In relation to prior history of STI, 51 (85%) women responded tha they have never purchased any type of STI. The presence of these infections, in addition to increasing the risk of contracting and transmitting HIV, can also cause sores and inflammation mucous membranes and skin of genitals that if they are not treated properly, can become precancerous lesions, leading to cervical cancer in the future18.

As for the time of the last cytological examination, 37 (61.7%) it was reported having prior examination in longer period of three years, worrying information, since the recommendation of screening in Brazil is three-year intervals, after two negative consecutive annual exams19. It is, therefore, essential that health services are structured to guide this population about the importance of preventive examination, since its implementation on a regular basis reduces the mortality from cervical cancer in the population at risk.

As for gynecological symptoms, vaginal flow was the most frequent symptom, being mentioned by 46 (76.7%) of users. The findings reveal that the genital infections were associated with abnormal cervical mucus (p = 0.04), test of amines (p = 0.04) and abnormal pH (p = 0.01), as represented in the Table 3. Research conducted in Botucatu, whose objective was to identify the prevalence of vaginal flora changes in low-risk pregnant women, showed the relationship between changes in the vaginal flora with bacterial vaginosis and vaginal candidiasis16.

The accuracy of clinical diagnosis of genital infections is low, while the laboratory diagnostic methods are complex and expensive, which can delay the onset of treatment. In cases where the tests that identify chlamydia and gonorrhea are not available, the use of the syndromic approach can be a tool used to diagnose symptomatic patients, since there is treatment for most organisms responsible for the syndrome20.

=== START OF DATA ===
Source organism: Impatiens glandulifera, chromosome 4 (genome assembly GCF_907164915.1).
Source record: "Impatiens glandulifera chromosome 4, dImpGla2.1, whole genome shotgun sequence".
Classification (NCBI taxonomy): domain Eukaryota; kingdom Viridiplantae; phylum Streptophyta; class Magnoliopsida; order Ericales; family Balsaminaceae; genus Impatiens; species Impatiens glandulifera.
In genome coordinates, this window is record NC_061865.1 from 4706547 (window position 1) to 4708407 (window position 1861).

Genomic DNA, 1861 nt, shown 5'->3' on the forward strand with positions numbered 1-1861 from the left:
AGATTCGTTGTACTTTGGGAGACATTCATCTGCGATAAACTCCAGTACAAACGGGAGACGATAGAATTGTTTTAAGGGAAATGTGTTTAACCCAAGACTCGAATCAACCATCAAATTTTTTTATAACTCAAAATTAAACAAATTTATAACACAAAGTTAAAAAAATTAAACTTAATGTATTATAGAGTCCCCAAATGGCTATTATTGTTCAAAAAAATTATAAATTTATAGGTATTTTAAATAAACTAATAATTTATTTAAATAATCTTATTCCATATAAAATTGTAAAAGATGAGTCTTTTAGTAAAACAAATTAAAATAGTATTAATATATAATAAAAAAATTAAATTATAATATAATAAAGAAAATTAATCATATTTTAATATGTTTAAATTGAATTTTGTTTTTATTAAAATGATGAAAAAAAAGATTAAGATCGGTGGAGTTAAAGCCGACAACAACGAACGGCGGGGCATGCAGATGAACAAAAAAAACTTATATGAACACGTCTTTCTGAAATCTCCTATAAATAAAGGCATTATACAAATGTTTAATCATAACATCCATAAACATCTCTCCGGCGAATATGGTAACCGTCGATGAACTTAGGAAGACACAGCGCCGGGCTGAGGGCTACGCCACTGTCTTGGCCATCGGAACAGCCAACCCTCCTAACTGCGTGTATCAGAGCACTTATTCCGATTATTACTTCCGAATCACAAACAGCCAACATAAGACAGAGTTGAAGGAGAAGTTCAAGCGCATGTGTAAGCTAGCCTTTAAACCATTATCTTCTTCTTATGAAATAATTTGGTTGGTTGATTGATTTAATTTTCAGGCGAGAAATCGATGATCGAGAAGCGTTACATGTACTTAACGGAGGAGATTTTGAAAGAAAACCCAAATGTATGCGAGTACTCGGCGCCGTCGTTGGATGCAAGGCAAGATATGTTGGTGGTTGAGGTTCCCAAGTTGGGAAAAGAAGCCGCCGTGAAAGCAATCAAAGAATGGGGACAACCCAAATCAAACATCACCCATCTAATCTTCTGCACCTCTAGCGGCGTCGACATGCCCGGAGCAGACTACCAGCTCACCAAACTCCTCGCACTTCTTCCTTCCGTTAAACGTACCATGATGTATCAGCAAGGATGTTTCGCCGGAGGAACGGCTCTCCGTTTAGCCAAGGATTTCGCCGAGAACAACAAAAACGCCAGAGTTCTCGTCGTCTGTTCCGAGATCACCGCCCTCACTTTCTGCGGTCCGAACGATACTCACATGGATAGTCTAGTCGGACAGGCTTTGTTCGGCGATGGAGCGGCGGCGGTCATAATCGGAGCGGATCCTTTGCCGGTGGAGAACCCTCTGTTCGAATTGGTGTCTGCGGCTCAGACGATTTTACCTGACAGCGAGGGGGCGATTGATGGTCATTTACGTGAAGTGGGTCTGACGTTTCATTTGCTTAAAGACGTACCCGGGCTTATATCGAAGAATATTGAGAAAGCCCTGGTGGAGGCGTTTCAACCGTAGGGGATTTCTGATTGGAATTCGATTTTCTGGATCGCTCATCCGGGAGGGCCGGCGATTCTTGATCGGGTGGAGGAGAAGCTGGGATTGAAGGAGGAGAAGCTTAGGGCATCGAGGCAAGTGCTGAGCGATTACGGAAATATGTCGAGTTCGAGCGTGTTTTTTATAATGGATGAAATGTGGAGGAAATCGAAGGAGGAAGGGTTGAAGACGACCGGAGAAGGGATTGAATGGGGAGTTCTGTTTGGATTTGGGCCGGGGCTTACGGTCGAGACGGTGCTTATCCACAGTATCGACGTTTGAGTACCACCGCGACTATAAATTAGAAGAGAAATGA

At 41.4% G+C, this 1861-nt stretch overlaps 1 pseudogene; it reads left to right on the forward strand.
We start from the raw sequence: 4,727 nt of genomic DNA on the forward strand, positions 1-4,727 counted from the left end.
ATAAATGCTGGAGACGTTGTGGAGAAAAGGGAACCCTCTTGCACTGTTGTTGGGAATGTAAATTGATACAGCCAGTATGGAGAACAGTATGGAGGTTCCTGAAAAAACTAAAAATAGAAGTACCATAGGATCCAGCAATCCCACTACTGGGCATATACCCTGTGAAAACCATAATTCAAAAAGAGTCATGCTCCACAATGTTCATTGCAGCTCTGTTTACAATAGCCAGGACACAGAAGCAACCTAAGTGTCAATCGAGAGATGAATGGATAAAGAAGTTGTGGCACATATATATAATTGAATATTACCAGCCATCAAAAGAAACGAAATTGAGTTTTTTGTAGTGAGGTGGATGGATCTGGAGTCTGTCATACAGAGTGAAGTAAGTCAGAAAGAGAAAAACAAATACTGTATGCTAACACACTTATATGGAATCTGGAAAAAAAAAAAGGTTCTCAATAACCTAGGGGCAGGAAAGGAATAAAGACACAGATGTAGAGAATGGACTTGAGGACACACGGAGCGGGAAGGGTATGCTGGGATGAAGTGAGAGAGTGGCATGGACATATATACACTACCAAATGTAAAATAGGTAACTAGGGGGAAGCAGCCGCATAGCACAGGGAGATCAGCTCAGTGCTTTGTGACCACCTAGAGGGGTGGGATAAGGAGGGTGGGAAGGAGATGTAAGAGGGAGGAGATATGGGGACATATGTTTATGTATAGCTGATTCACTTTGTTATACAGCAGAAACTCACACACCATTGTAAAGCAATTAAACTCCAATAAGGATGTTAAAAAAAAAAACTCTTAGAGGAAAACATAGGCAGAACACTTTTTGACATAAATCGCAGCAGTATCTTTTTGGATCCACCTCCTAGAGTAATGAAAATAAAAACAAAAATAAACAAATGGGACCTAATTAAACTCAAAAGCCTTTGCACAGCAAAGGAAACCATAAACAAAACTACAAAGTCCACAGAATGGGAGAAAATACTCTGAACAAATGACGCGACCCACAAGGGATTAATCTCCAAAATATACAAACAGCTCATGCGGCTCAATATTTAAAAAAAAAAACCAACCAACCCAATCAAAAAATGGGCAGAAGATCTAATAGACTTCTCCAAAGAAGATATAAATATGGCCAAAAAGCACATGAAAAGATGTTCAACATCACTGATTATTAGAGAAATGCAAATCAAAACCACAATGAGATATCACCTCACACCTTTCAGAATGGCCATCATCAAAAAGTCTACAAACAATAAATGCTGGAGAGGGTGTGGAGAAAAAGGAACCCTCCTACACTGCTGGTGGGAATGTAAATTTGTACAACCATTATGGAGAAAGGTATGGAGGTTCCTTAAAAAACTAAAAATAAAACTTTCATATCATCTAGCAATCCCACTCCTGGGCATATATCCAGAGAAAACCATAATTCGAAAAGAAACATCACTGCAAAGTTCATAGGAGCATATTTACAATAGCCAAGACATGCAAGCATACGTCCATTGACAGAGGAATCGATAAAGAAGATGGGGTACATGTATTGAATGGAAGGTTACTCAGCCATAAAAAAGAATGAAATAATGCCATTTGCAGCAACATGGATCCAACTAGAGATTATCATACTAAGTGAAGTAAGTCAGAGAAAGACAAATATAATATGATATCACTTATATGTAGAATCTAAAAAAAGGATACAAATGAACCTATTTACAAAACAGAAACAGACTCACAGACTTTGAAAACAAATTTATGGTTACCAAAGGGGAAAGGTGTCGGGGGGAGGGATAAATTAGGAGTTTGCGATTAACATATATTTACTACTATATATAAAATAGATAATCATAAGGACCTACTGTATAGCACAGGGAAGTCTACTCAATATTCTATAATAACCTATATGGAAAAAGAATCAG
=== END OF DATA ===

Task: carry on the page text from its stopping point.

During the testing of Schiller, 13 have been identified (36.7%) women with a positive result. Study in Barbacena, where assessed the association between HPV infection and other genital infections, showed that the Schiller test and colposcopy changed were more common among patients with hybrid capture positive for HPV, although not statistically significant21.

It is believed that the reduction of the prevalence of HPV with the elevation of age would result from changes in sexual life, that would make women less exposed. However, many studies even report drop in prevalence of HPV infection with the advancement of age, even in women who maintain continuous and intense sexual activity22.

During the visual inspection with acetic acid (VAT), which is the direct visualization of the cervix after acetic acid application between 3 to 5%, were displayed in 18 white acetic lesions (30%) pregnant women. The VAT is the most studied trace method as an alternative to replacement or supplementation of colpocytology. However, consists of a subjective test, which can lead to a large number of false positive results, and still need to develop standards for the quality control of this21.

However, it is valid to note that even evaluating the diagnostic tests, it must highlight the gynecological complaining, as well as provide solutions and making them, whereas the reports of cytological examination, most of the time, microbiological agents which associated clinical complaining, deserve special treatment.